"They are all excited to see us together."
"But they see us together every day," she persisted. Marak looked pointedly down at their clasped hand. Hope felt a blush spread across her cheeks.
Unexpectedly, someone (Hope later suspected Sarrasi) began clapping and shouting something. Hope crossed her arms over her chest and glared at the portion of the hall with whom she was now well acquainted; the King's Guard. They cheered and clapped even more because of it.
"What are they saying?" she demanded of Marak.
To her surprise he looked slightly embarrassed. "It's not important," he murmured.
Sarrasi sidled up to Hope's side. "They're begging for a kiss," she grinned mischievously.
"Oh, for goodness sake! Don't goblins have something better to think about?" she demanded.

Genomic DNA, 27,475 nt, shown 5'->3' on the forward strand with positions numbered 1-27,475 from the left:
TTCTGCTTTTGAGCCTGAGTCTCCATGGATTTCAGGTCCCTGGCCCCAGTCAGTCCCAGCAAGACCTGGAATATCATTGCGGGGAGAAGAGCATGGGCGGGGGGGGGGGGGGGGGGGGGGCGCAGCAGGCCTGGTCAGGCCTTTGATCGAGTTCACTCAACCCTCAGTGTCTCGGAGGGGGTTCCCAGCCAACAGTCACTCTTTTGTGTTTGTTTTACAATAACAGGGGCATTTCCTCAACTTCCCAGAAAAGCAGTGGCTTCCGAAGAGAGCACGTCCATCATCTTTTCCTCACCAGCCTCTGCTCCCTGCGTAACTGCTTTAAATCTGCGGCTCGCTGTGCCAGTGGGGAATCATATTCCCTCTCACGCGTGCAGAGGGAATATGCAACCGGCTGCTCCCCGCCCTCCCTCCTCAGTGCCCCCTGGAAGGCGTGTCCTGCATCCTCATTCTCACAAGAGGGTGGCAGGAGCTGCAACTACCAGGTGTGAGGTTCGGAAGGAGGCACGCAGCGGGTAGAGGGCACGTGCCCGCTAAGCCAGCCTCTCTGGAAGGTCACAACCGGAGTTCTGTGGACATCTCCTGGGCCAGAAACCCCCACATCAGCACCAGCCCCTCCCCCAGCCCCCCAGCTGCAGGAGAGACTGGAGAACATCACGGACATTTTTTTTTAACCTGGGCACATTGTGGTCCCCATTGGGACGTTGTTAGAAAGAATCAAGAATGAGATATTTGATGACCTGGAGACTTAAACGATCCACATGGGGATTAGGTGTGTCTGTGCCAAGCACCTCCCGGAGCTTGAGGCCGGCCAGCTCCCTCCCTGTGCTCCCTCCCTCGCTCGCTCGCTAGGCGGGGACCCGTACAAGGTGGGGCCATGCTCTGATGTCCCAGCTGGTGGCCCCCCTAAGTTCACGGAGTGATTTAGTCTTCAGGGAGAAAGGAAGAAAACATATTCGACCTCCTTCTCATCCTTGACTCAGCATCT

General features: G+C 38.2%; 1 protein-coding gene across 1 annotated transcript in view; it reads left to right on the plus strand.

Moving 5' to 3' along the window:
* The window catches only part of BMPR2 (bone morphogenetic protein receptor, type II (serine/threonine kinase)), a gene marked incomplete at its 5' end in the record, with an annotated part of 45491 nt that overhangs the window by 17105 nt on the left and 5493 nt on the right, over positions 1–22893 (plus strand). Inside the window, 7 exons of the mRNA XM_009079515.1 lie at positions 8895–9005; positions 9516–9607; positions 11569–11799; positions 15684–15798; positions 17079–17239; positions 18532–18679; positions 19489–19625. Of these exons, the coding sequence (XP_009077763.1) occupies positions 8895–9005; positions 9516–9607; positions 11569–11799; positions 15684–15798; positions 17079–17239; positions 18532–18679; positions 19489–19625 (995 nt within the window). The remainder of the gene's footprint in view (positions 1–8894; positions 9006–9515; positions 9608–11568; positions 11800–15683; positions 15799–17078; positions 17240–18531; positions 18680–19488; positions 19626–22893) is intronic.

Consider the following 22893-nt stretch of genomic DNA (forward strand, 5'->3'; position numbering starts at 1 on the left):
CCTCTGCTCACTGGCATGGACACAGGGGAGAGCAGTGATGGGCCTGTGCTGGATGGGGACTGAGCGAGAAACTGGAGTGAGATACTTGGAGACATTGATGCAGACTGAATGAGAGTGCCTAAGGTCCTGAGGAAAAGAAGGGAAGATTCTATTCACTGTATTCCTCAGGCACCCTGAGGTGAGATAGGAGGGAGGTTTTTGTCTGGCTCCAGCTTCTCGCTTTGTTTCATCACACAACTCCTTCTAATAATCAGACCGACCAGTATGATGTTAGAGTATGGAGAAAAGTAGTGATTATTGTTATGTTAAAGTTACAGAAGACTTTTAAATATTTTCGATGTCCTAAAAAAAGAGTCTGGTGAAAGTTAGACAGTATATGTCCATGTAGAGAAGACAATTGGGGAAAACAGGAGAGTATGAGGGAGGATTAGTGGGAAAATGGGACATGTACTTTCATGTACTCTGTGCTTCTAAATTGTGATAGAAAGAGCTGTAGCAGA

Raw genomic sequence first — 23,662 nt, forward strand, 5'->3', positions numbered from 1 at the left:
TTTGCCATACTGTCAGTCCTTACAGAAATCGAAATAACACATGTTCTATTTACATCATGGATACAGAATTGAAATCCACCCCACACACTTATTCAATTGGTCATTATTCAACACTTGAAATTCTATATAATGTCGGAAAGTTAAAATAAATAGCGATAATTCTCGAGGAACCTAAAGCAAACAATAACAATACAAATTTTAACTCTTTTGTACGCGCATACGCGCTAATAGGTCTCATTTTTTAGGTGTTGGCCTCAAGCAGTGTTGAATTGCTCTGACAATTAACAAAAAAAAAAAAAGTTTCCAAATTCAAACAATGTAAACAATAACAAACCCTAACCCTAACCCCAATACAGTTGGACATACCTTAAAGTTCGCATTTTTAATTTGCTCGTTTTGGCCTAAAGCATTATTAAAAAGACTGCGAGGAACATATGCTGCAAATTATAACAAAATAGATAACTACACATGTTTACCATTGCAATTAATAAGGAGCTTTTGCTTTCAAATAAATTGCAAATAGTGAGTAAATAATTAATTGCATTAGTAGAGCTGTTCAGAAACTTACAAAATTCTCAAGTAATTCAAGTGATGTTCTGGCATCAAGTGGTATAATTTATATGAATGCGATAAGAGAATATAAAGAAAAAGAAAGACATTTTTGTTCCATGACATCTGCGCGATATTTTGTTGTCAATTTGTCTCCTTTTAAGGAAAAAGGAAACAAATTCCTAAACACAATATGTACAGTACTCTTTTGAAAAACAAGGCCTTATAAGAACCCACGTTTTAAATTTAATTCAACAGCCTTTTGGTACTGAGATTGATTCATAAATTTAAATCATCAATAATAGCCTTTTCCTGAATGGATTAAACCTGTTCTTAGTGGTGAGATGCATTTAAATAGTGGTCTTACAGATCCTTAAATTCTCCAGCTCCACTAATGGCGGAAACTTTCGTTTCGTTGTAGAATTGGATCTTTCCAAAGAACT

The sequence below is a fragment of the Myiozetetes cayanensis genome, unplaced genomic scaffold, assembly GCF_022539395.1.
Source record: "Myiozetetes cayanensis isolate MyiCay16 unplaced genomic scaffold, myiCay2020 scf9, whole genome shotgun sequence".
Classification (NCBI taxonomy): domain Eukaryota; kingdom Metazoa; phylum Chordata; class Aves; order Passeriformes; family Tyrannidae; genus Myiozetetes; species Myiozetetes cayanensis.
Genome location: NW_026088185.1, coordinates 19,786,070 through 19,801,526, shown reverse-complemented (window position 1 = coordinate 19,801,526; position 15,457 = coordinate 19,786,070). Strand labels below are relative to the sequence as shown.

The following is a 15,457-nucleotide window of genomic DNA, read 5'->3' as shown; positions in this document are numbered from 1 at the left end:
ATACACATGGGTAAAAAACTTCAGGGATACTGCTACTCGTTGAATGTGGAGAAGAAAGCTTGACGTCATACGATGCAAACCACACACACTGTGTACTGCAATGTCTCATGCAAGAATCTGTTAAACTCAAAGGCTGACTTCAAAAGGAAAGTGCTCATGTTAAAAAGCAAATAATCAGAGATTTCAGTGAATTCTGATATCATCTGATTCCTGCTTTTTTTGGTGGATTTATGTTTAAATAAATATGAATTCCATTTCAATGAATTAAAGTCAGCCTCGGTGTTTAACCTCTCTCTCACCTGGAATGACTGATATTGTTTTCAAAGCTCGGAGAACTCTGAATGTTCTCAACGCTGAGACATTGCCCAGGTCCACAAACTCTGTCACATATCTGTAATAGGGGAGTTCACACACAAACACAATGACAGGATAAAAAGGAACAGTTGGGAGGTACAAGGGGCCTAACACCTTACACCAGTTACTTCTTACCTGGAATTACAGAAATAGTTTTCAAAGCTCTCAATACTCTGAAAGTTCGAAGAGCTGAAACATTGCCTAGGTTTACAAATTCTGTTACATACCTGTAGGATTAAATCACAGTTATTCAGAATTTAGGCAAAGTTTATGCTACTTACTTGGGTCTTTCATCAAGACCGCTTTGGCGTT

"The Guardsmen have all placed bets on when our first kiss will be," he whispered quietly.
Before Hope could react to that new piece of information, Marak took her hand and looked down into her eyes. Hope felt her pulse quicken- he wouldn't kiss her now in front of everyone! He gave a flourishing bow over her hand and pressed a very loud kiss into her palm. He then grinned at his subjects, who let out a collective sigh of disappointment, and pulled out Hope's chair for her to sit in.
Hope shook her head, not sure whether to be amused or angry at Marak's antics. Dinner passed in cheerful blur. She was somewhat surprised by how easy it was to talk to Marak in front of all of the goblins- and by how much she enjoyed dinner. Both Marak and Sarrasi kept the evening dialogue light and witty.
Hope and Marak walked slowly back to their rooms. Marak noticed Hope's eyebrow's knitted in a frown.
"Did you enjoy dinner?" he asked as they walked into their rooms.
"Yes," she said slowly, drawing the word out.
"You don't look too thrilled about it," he pointed out.
She sighed unhappily. "I'm confused. I never thought that I would fit in here, let alone have friends. And now I have Sarrasi, and-" She gulped. "And you. I think I'm happy," she added glumly.